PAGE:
What Can The U.S. Learn From Israel's COVID-19 Booster Shot Rollout?

After offering a third dose of the COVID-19 vaccine to citizens over 60 in July and opening those doses to everyone at the end of August, Israel is seeing a sharp decline in COVID cases (via Daily Mail). Not long ago, Israel's COVID cases were rising after the country reopened its economy. According to the Daily Mail, "a total of 4,632 people tested positive on Sunday [September 5] — the most recent day data is available for — down 20% on the week before (5,809). The country's seven-day average is now around 7,300, down from nearly 8,000 the week before." Hospital admissions and deaths are also seeing a decline.

Israeli Government adviser and data scientist Professor Eran Segal believes the decline in COVID cases is largely due to the booster shot rollout. The country is expected to present data taken from their COVID inoculation program to the United States Food and Drug Administration this month. Their study findings state, "In conjunction with safety reports, this study demonstrates the effectiveness of a third vaccine dose in both reducing transmission and severe disease and indicates the great potential of curtailing the Delta variant resurgence by administering booster shots." Although experts agree that more data would be useful, the study is clear that a COVID-19 booster can significantly reduce the likelihood of someone being infected with the virus after their initial doses begin to become less effective.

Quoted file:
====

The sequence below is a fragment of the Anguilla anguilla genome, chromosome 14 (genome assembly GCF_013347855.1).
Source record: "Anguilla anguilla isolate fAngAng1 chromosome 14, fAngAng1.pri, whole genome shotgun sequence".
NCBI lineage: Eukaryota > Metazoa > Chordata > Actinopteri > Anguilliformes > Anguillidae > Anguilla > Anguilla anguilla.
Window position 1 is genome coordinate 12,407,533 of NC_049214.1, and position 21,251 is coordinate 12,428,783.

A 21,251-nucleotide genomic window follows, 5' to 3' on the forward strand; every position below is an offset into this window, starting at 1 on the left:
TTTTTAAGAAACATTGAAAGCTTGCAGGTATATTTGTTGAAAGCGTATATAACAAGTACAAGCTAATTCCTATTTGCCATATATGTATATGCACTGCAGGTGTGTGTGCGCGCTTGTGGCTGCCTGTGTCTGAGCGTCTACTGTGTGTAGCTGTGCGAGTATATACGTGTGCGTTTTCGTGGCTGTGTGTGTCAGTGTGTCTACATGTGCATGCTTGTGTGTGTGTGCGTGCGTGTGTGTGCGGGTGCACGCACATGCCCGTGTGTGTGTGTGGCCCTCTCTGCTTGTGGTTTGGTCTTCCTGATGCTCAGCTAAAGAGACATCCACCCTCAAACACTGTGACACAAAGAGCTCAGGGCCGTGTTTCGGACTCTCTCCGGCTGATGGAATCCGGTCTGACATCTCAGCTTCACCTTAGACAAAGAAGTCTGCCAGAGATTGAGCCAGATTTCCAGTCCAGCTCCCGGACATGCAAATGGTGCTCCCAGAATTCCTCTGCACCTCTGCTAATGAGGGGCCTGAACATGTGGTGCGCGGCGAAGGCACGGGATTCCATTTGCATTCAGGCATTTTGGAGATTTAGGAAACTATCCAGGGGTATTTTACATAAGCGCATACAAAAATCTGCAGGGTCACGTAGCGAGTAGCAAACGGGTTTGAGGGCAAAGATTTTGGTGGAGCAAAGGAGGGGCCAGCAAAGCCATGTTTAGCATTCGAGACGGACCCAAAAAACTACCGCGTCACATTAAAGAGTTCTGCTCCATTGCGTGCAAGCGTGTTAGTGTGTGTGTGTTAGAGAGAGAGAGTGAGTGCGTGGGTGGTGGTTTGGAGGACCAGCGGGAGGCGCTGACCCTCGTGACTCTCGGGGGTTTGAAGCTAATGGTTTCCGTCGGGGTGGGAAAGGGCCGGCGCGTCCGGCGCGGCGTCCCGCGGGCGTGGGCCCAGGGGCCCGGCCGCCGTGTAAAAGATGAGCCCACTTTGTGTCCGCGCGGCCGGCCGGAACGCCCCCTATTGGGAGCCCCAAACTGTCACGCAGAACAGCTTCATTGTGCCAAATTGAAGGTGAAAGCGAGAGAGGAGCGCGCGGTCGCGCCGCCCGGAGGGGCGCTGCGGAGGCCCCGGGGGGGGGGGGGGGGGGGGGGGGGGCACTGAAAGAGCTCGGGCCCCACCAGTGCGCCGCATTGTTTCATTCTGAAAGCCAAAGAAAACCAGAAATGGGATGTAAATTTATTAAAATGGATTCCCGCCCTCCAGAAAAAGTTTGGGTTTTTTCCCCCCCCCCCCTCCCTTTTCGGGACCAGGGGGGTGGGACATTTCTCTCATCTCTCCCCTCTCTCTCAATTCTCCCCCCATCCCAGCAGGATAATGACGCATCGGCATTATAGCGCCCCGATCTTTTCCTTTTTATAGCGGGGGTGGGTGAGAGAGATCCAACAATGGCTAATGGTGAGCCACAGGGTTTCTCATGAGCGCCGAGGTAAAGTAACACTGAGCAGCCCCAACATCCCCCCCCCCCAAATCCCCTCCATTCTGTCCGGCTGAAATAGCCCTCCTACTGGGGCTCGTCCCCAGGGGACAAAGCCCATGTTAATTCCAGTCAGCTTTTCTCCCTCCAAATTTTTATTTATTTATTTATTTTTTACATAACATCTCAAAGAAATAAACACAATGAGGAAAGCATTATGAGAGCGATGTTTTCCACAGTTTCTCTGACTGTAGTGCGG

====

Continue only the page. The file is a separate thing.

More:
The U.S. is planning to offer COVID-19 booster shots to Americans this fall

On August 13, the U.S. Food and Drug Administration authorized a third dose of the Pfizer-BioNTech and Moderna COVID-19 vaccines for people who are immunocompromised, with the Centers for Disease Control and Prevention giving final approval shortly after (via New York Times). Americans who are currently eligible for a third dose include those who are actively receiving cancer treatments that affect the immune system, people with advanced HIV, people who have recently had an organ transplant, and people with a small number of other health concerns (via UChicago News).

Booster shots are not currently available to Americans. In August, U.S. health officials announced a plan to begin a booster shot rollout that could start as early as September 20 (via AP News). However, a third dose has still not been approved for anyone who is not immunocompromised as officials are still debating about the necessity of a booster shot. Today, the World Health Organization called for countries to pause their booster shot programs for two more months, or until everyone has had a chance to receive their first and second doses of the vaccine (via Forbes). Many ​​low- and middle-income nations have still not received enough doses to offer even a single shot to all of their citizens. The FDA and CDC have not commented on the WHO's request at this time.